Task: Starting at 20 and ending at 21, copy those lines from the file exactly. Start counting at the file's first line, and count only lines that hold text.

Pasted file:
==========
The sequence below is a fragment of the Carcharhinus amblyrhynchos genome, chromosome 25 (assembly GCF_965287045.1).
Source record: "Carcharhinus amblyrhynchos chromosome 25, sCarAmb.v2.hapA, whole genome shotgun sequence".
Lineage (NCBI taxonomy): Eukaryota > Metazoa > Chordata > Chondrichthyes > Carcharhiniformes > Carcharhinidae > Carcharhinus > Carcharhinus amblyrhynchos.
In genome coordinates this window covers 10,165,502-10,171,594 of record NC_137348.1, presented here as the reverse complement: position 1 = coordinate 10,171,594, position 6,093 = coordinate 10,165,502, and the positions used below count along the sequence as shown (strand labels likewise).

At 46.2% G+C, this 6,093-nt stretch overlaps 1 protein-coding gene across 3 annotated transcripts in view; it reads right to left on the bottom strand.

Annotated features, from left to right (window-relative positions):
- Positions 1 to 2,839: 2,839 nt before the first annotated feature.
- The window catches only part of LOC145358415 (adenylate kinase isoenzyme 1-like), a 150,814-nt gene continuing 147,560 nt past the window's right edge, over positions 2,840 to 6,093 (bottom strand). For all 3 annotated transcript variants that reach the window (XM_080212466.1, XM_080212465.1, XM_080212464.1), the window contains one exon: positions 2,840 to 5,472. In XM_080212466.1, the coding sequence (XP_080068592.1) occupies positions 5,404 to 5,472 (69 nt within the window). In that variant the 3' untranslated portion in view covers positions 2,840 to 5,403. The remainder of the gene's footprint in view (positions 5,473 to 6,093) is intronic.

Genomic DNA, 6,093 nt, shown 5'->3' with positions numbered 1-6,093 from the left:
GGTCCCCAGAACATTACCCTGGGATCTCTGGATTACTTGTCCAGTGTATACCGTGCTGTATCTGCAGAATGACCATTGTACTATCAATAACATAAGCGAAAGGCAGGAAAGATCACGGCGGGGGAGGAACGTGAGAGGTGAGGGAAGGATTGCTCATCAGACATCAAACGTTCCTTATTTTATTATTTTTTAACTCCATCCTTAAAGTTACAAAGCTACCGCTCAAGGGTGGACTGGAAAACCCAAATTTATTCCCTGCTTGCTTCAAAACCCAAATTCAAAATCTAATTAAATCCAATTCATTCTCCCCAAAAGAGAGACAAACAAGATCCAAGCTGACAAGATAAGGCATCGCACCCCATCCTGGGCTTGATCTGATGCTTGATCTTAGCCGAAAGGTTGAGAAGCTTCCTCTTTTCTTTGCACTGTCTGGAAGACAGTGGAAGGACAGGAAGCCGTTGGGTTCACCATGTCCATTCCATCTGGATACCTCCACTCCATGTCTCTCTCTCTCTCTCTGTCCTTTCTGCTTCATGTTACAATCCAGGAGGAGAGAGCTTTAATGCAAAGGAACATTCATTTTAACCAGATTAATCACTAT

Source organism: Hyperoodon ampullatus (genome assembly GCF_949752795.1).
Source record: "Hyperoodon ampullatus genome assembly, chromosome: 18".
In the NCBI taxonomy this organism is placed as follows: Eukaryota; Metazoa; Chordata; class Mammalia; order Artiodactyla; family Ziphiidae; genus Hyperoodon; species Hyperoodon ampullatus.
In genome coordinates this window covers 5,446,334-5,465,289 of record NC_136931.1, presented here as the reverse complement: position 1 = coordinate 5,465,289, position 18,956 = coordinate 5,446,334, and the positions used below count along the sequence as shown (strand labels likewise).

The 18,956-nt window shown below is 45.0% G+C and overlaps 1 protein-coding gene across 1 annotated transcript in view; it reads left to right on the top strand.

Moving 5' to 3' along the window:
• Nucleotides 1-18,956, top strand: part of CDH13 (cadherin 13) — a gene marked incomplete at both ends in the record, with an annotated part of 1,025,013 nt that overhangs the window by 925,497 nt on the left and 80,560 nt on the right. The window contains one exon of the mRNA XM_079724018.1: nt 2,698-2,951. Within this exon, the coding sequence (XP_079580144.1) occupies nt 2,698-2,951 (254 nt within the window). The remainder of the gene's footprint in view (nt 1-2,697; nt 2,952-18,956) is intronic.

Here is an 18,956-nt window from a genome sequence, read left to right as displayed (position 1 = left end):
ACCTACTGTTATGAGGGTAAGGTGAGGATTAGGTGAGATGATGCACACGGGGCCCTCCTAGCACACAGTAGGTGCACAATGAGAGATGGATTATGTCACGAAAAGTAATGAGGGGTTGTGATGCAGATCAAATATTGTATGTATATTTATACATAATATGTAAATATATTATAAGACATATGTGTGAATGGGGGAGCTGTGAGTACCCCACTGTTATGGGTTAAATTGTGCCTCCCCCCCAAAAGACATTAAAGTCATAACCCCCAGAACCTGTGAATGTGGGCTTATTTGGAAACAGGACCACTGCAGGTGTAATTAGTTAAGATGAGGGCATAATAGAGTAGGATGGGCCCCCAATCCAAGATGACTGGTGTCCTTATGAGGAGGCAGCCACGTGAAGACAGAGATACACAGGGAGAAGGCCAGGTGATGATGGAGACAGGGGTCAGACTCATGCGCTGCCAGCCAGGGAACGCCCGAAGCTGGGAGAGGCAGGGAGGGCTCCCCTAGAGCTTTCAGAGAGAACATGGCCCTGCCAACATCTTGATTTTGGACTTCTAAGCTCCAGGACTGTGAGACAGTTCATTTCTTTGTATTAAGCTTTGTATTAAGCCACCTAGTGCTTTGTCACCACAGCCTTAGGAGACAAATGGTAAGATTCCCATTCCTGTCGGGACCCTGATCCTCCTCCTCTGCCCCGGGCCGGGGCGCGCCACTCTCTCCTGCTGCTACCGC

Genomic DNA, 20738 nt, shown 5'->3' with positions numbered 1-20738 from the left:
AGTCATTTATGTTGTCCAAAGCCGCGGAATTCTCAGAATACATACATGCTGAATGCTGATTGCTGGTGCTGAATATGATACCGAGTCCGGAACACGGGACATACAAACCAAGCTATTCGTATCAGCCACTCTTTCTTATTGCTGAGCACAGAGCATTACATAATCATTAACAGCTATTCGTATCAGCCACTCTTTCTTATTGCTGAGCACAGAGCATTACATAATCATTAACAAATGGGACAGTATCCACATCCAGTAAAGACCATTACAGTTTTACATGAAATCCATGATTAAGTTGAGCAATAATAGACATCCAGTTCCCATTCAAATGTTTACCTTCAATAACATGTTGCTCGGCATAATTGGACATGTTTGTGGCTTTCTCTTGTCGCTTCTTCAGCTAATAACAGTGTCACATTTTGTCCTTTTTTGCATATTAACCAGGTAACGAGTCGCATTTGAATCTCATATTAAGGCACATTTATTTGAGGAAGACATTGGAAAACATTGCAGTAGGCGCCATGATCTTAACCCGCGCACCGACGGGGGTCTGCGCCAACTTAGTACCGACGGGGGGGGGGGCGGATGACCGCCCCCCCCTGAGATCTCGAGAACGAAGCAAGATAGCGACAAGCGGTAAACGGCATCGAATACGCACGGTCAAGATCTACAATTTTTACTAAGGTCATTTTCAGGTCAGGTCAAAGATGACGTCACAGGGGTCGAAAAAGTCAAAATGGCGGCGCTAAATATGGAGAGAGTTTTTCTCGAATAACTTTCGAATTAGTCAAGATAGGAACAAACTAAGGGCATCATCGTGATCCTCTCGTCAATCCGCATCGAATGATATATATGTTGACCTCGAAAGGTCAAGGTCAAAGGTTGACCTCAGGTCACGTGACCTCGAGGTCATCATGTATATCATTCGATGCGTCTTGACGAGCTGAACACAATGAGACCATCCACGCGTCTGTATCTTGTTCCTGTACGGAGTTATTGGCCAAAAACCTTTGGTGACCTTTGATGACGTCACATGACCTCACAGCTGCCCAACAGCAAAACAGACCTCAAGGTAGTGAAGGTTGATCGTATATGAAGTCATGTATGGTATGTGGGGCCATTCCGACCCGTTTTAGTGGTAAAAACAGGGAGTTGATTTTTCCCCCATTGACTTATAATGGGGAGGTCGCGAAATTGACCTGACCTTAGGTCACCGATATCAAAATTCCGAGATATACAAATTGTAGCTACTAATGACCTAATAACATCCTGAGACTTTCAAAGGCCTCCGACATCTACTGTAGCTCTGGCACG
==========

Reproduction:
Genomic DNA, 20738 nt, shown 5'->3' with positions numbered 1-20738 from the left:
AGTCATTTATGTTGTCCAAAGCCGCGGAATTCTCAGAATACATACATGCTGAATGCTGATTGCTGGTGCTGAATATGATACCGAGTCCGGAACACGGGACATACAAACCAAGCTATTCGTATCAGCCACTCTTTCTTATTGCTGAGCACAGAGCATTACATAATCATTAACAGCTATTCGTATCAGCCACTCTTTCTTATTGCTGAGCACAGAGCATTACATAATCATTAACAAATGGGACAGTATCCACATCCAGTAAAGACCATTACAGTTTTACATGAAATCCATGATTAAGTTGAGCAATAATAGACATCCAGTTCCCATTCAAATGTTTACCTTCAATAACATGTTGCTCGGCATAATTGGACATGTTTGTGGCTTTCTCTTGTCGCTTCTTCAGCTAATAACAGTGTCACATTTTGTCCTTTTTTGCATATTAACCAGGTAACGAGTCGCATTTGAATCTCATATTAAGGCACATTTATTTGAGGAAGACATTGGAAAACATTGCAGTAGGCGCCATGATCTTAACCCGCGCACCGACGGGGGTCTGCGCCAACTTAGTACCGACGGGGGGGGGGGCGGATGACCGCCCCCCCCTGAGATCTCGAGAACGAAGCAAGATAGCGACAAGCGGTAAACGGCATCGAATACGCACGGTCAAGATCTACAATTTTTACTAAGGTCATTTTCAGGTCAGGTCAAAGATGACGTCACAGGGGTCGAAAAAGTCAAAATGGCGGCGCTAAATATGGAGAGAGTTTTTCTCGAATAACTTTCGAATTAGTCAAGATAGGAACAAACTAAGGGCATCATCGTGATCCTCTCGTCAATCCGCATCGAATGATATATATGTTGACCTCGAAAGGTCAAGGTCAAAGGTTGACCTCAGGTCACGTGACCTCGAGGTCATCATGTATATCATTCGATGCGTCTTGACGAGCTGAACACAATGAGACCATCCACGCGTCTGTATCTTGTTCCTGTACGGAGTTATTGGCCAAAAACCTTTGGTGACCTTTGATGACGTCACATGACCTCACAGCTGCCCAACAGCAAAACAGACCTCAAGGTAGTGAAGGTTGATCGTATATGAAGTCATGTATGGTATGTGGGGCCATTCCGACCCGTTTTAGTGGTAAAAACAGGGAGTTGATTTTTCCCCCATTGACTTATAATGGGGAGGTCGCGAAATTGACCTGACCTTAGGTCACCGATATCAAAATTCCGAGATATACAAATTGTAGCTACTAATGACCTAATAACATCCTGAGACTTTCAAAGGCCTCCGACATCTACTGTAGCTCTGGCACG